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Newly elected ECOSOC President envisages ECOSOC at the heart of Rio+20 and a post-2015 development framework

arton3652Miloš Koterec, Ambassador and Permanent Representative of Slovakia to the United Nations in New York, has been elected 68th President of the United Nations Economic and Social Council (ECOSOC) – a position he will serve during one year.


During the official handover ceremony, the incoming President considered the changing global economic and social context in which the Council is operating and addressed some of the Council remaining challenges, including those that affect its biannual Development Cooperation Forum (DCF) and Annual Ministerial Review (AMR). Determined to make ECOSOC stronger, Mr. Koterec stressed that “In 2012, ECOSOC must […] carve out its niche as the forum for frank, free-flowing discourse on development cooperation.” It should cultivate “itself as the place where fresh, game-changing ideas are incubated, new policies established and global partnerships formed.” As such, he considered the Council the right place to discuss preparations and follow-up regarding the UN Conference on Sustainable Development (UNCSD or Rio+20), which will be held in June 2012 in Rio de Janeiro, Brazil, as well as to shape the post-2015 development framework.

On Rio+20, he said: “I strongly believe that ECOSOC is well placed and well equipped to become the central place for follow-up to Rio+20. No other body, whether existing or new, has the wherewithal for integrating the economic, social and environmental pillar.” With regard to the post-2015 development framework, he underlined that the Council is well positioned to provide a platform for visionary thinking, for agenda setting, and for retaining the best aspects of the Millennium Development Goals (MDGs).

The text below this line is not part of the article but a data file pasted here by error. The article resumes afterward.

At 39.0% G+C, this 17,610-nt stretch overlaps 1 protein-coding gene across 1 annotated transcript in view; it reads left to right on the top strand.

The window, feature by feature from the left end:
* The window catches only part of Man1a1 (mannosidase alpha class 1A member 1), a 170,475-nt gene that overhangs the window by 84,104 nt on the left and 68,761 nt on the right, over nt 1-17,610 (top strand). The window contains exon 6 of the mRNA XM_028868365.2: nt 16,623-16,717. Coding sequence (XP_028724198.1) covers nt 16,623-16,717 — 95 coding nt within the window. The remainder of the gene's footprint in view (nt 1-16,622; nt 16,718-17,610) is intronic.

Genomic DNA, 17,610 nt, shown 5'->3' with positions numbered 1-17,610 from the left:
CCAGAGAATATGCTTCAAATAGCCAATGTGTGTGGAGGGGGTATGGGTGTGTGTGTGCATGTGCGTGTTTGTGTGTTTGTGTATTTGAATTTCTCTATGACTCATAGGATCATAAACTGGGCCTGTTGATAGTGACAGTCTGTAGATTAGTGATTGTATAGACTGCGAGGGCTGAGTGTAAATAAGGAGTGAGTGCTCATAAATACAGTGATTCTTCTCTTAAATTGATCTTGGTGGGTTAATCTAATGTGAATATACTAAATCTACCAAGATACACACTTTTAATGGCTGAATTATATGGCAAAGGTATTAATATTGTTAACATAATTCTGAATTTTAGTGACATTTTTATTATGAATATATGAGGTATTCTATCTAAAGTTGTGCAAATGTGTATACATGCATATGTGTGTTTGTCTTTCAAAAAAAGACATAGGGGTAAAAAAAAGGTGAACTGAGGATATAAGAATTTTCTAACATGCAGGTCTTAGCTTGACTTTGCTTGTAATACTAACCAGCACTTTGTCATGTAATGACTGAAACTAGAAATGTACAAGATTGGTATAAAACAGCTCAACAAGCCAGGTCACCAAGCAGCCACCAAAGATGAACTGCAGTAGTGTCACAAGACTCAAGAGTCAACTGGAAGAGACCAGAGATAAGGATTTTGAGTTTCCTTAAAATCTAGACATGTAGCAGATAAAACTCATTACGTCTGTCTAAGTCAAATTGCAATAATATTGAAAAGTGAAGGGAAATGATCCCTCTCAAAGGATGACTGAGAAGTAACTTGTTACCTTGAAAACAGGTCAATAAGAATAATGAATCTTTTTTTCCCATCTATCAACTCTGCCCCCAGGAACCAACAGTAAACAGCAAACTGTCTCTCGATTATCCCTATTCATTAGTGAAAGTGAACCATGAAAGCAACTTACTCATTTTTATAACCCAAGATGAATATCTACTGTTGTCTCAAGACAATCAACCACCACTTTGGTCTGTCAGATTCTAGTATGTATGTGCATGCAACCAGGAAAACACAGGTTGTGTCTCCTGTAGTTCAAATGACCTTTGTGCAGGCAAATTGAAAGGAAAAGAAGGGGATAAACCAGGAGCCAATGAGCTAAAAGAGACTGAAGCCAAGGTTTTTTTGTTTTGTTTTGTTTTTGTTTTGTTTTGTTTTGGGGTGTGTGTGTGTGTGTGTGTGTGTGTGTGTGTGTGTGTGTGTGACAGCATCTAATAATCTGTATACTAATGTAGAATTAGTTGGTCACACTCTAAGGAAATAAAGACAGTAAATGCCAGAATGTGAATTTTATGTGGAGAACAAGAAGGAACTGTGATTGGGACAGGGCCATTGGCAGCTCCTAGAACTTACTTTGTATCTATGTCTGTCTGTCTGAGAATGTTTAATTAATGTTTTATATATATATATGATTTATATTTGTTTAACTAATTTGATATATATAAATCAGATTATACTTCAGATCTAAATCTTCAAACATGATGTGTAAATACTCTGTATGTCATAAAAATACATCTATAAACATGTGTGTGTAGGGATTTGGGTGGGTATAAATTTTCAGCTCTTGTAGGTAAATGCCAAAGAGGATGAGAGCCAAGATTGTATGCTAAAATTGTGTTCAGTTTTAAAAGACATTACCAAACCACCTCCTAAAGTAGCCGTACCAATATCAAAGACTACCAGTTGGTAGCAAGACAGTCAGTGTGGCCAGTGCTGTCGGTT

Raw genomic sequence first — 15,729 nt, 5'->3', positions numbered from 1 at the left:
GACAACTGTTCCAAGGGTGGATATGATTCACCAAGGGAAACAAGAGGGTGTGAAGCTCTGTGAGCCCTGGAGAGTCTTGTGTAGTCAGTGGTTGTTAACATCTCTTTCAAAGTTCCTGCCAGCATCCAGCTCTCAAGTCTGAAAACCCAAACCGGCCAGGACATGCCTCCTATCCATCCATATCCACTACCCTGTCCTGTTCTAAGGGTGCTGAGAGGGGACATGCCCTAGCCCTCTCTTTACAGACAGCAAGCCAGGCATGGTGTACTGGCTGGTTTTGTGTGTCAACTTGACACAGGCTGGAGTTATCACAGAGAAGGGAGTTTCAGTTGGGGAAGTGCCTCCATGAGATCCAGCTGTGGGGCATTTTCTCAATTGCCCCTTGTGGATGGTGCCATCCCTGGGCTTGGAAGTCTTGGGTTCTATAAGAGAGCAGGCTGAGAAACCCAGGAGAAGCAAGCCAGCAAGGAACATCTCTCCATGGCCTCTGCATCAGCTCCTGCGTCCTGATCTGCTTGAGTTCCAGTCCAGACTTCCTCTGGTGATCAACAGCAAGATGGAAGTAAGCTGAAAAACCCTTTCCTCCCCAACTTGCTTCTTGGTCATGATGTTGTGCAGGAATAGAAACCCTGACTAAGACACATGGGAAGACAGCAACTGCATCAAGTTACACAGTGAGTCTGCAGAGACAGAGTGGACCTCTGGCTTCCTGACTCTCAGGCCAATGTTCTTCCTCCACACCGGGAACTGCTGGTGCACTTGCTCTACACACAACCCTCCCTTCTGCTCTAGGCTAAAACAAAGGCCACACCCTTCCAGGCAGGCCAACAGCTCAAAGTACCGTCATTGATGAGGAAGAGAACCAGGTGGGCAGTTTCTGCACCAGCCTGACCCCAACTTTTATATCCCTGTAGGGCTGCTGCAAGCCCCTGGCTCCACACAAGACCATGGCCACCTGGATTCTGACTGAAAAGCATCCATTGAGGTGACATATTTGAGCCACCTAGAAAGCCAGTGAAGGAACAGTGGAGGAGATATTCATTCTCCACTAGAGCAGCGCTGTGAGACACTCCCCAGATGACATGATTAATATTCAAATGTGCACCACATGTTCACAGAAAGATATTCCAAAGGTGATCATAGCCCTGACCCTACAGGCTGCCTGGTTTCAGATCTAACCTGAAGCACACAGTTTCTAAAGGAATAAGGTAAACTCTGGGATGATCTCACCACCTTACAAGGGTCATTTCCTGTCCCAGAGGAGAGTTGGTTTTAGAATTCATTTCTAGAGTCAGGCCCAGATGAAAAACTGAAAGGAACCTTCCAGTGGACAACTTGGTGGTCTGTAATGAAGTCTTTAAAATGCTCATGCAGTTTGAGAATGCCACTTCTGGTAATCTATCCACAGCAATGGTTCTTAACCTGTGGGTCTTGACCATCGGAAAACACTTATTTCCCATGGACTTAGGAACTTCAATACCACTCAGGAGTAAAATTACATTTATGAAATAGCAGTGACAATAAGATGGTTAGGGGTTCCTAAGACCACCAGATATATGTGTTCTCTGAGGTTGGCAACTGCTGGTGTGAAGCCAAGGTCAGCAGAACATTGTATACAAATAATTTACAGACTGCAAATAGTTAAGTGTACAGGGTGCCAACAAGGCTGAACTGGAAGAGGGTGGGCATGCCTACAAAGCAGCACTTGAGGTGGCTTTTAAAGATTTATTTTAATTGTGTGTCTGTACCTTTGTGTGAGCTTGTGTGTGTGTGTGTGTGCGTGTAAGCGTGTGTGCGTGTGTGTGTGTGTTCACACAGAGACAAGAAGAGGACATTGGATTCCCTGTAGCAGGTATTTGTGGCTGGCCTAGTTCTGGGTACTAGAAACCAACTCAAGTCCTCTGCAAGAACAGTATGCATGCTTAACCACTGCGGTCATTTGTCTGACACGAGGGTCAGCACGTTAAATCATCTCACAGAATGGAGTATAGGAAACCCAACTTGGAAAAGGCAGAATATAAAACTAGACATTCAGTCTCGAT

He further called for advancing ECOSOC’s cooperation with other expert bodies, including the Bretton Woods Institutions, the G20, the Peacebuilding Commission, the UN Security Council, the private sector and civil society. Highlighting the Council’s legitimacy, complementarity and system-wide nature.

Click here to read Mr. Koterec’s full statement.


The Council, established under the United Nations Charter and composed of 54 Member States, is one of the six main organs of the United Nations in charge of coordinating and examining the work of the UN on economic and social issues and to provide recommendations to its Member States.


This article is available in Spanish and in French.

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